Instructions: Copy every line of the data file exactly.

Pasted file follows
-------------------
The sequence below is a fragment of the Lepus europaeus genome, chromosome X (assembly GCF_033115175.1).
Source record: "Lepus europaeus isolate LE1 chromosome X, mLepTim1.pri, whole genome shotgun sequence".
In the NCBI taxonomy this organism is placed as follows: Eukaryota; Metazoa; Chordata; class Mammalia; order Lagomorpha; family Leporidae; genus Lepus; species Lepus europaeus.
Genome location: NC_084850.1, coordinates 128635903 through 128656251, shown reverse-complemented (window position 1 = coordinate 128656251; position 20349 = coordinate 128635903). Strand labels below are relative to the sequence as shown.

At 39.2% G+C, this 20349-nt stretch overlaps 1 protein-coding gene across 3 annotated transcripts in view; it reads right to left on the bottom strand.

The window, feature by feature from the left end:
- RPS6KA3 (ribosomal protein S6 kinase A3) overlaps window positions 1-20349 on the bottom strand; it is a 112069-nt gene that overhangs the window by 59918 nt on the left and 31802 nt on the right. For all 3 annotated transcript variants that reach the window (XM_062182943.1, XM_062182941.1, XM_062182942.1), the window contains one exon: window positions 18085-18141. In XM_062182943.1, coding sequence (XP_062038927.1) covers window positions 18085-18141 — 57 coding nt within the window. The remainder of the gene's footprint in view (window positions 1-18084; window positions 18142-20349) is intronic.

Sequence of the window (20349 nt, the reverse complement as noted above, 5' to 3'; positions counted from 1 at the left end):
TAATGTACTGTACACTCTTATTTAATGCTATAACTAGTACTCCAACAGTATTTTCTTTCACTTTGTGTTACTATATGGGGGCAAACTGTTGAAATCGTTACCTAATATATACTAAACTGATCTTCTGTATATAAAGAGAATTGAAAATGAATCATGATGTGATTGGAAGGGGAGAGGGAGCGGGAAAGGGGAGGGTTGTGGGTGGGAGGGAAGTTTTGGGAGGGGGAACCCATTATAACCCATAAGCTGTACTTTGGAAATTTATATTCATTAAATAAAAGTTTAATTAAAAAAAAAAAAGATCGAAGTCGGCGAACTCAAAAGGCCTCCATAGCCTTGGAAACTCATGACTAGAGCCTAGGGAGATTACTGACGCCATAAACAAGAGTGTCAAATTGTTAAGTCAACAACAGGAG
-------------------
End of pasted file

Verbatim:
The sequence below is a fragment of the Lepus europaeus genome, chromosome X (assembly GCF_033115175.1).
Source record: "Lepus europaeus isolate LE1 chromosome X, mLepTim1.pri, whole genome shotgun sequence".
In the NCBI taxonomy this organism is placed as follows: Eukaryota; Metazoa; Chordata; class Mammalia; order Lagomorpha; family Leporidae; genus Lepus; species Lepus europaeus.
Genome location: NC_084850.1, coordinates 128635903 through 128656251, shown reverse-complemented (window position 1 = coordinate 128656251; position 20349 = coordinate 128635903). Strand labels below are relative to the sequence as shown.

At 39.2% G+C, this 20349-nt stretch overlaps 1 protein-coding gene across 3 annotated transcripts in view; it reads right to left on the bottom strand.

The window, feature by feature from the left end:
- RPS6KA3 (ribosomal protein S6 kinase A3) overlaps window positions 1-20349 on the bottom strand; it is a 112069-nt gene that overhangs the window by 59918 nt on the left and 31802 nt on the right. For all 3 annotated transcript variants that reach the window (XM_062182943.1, XM_062182941.1, XM_062182942.1), the window contains one exon: window positions 18085-18141. In XM_062182943.1, coding sequence (XP_062038927.1) covers window positions 18085-18141 — 57 coding nt within the window. The remainder of the gene's footprint in view (window positions 1-18084; window positions 18142-20349) is intronic.

Sequence of the window (20349 nt, the reverse complement as noted above, 5' to 3'; positions counted from 1 at the left end):
TAATGTACTGTACACTCTTATTTAATGCTATAACTAGTACTCCAACAGTATTTTCTTTCACTTTGTGTTACTATATGGGGGCAAACTGTTGAAATCGTTACCTAATATATACTAAACTGATCTTCTGTATATAAAGAGAATTGAAAATGAATCATGATGTGATTGGAAGGGGAGAGGGAGCGGGAAAGGGGAGGGTTGTGGGTGGGAGGGAAGTTTTGGGAGGGGGAACCCATTATAACCCATAAGCTGTACTTTGGAAATTTATATTCATTAAATAAAAGTTTAATTAAAAAAAAAAAAGATCGAAGTCGGCGAACTCAAAAGGCCTCCATAGCCTTGGAAACTCATGACTAGAGCCTAGGGAGATTACTGACGCCATAAACAAGAGTGTCAAATTGTTAAGTCAACAACAGGAG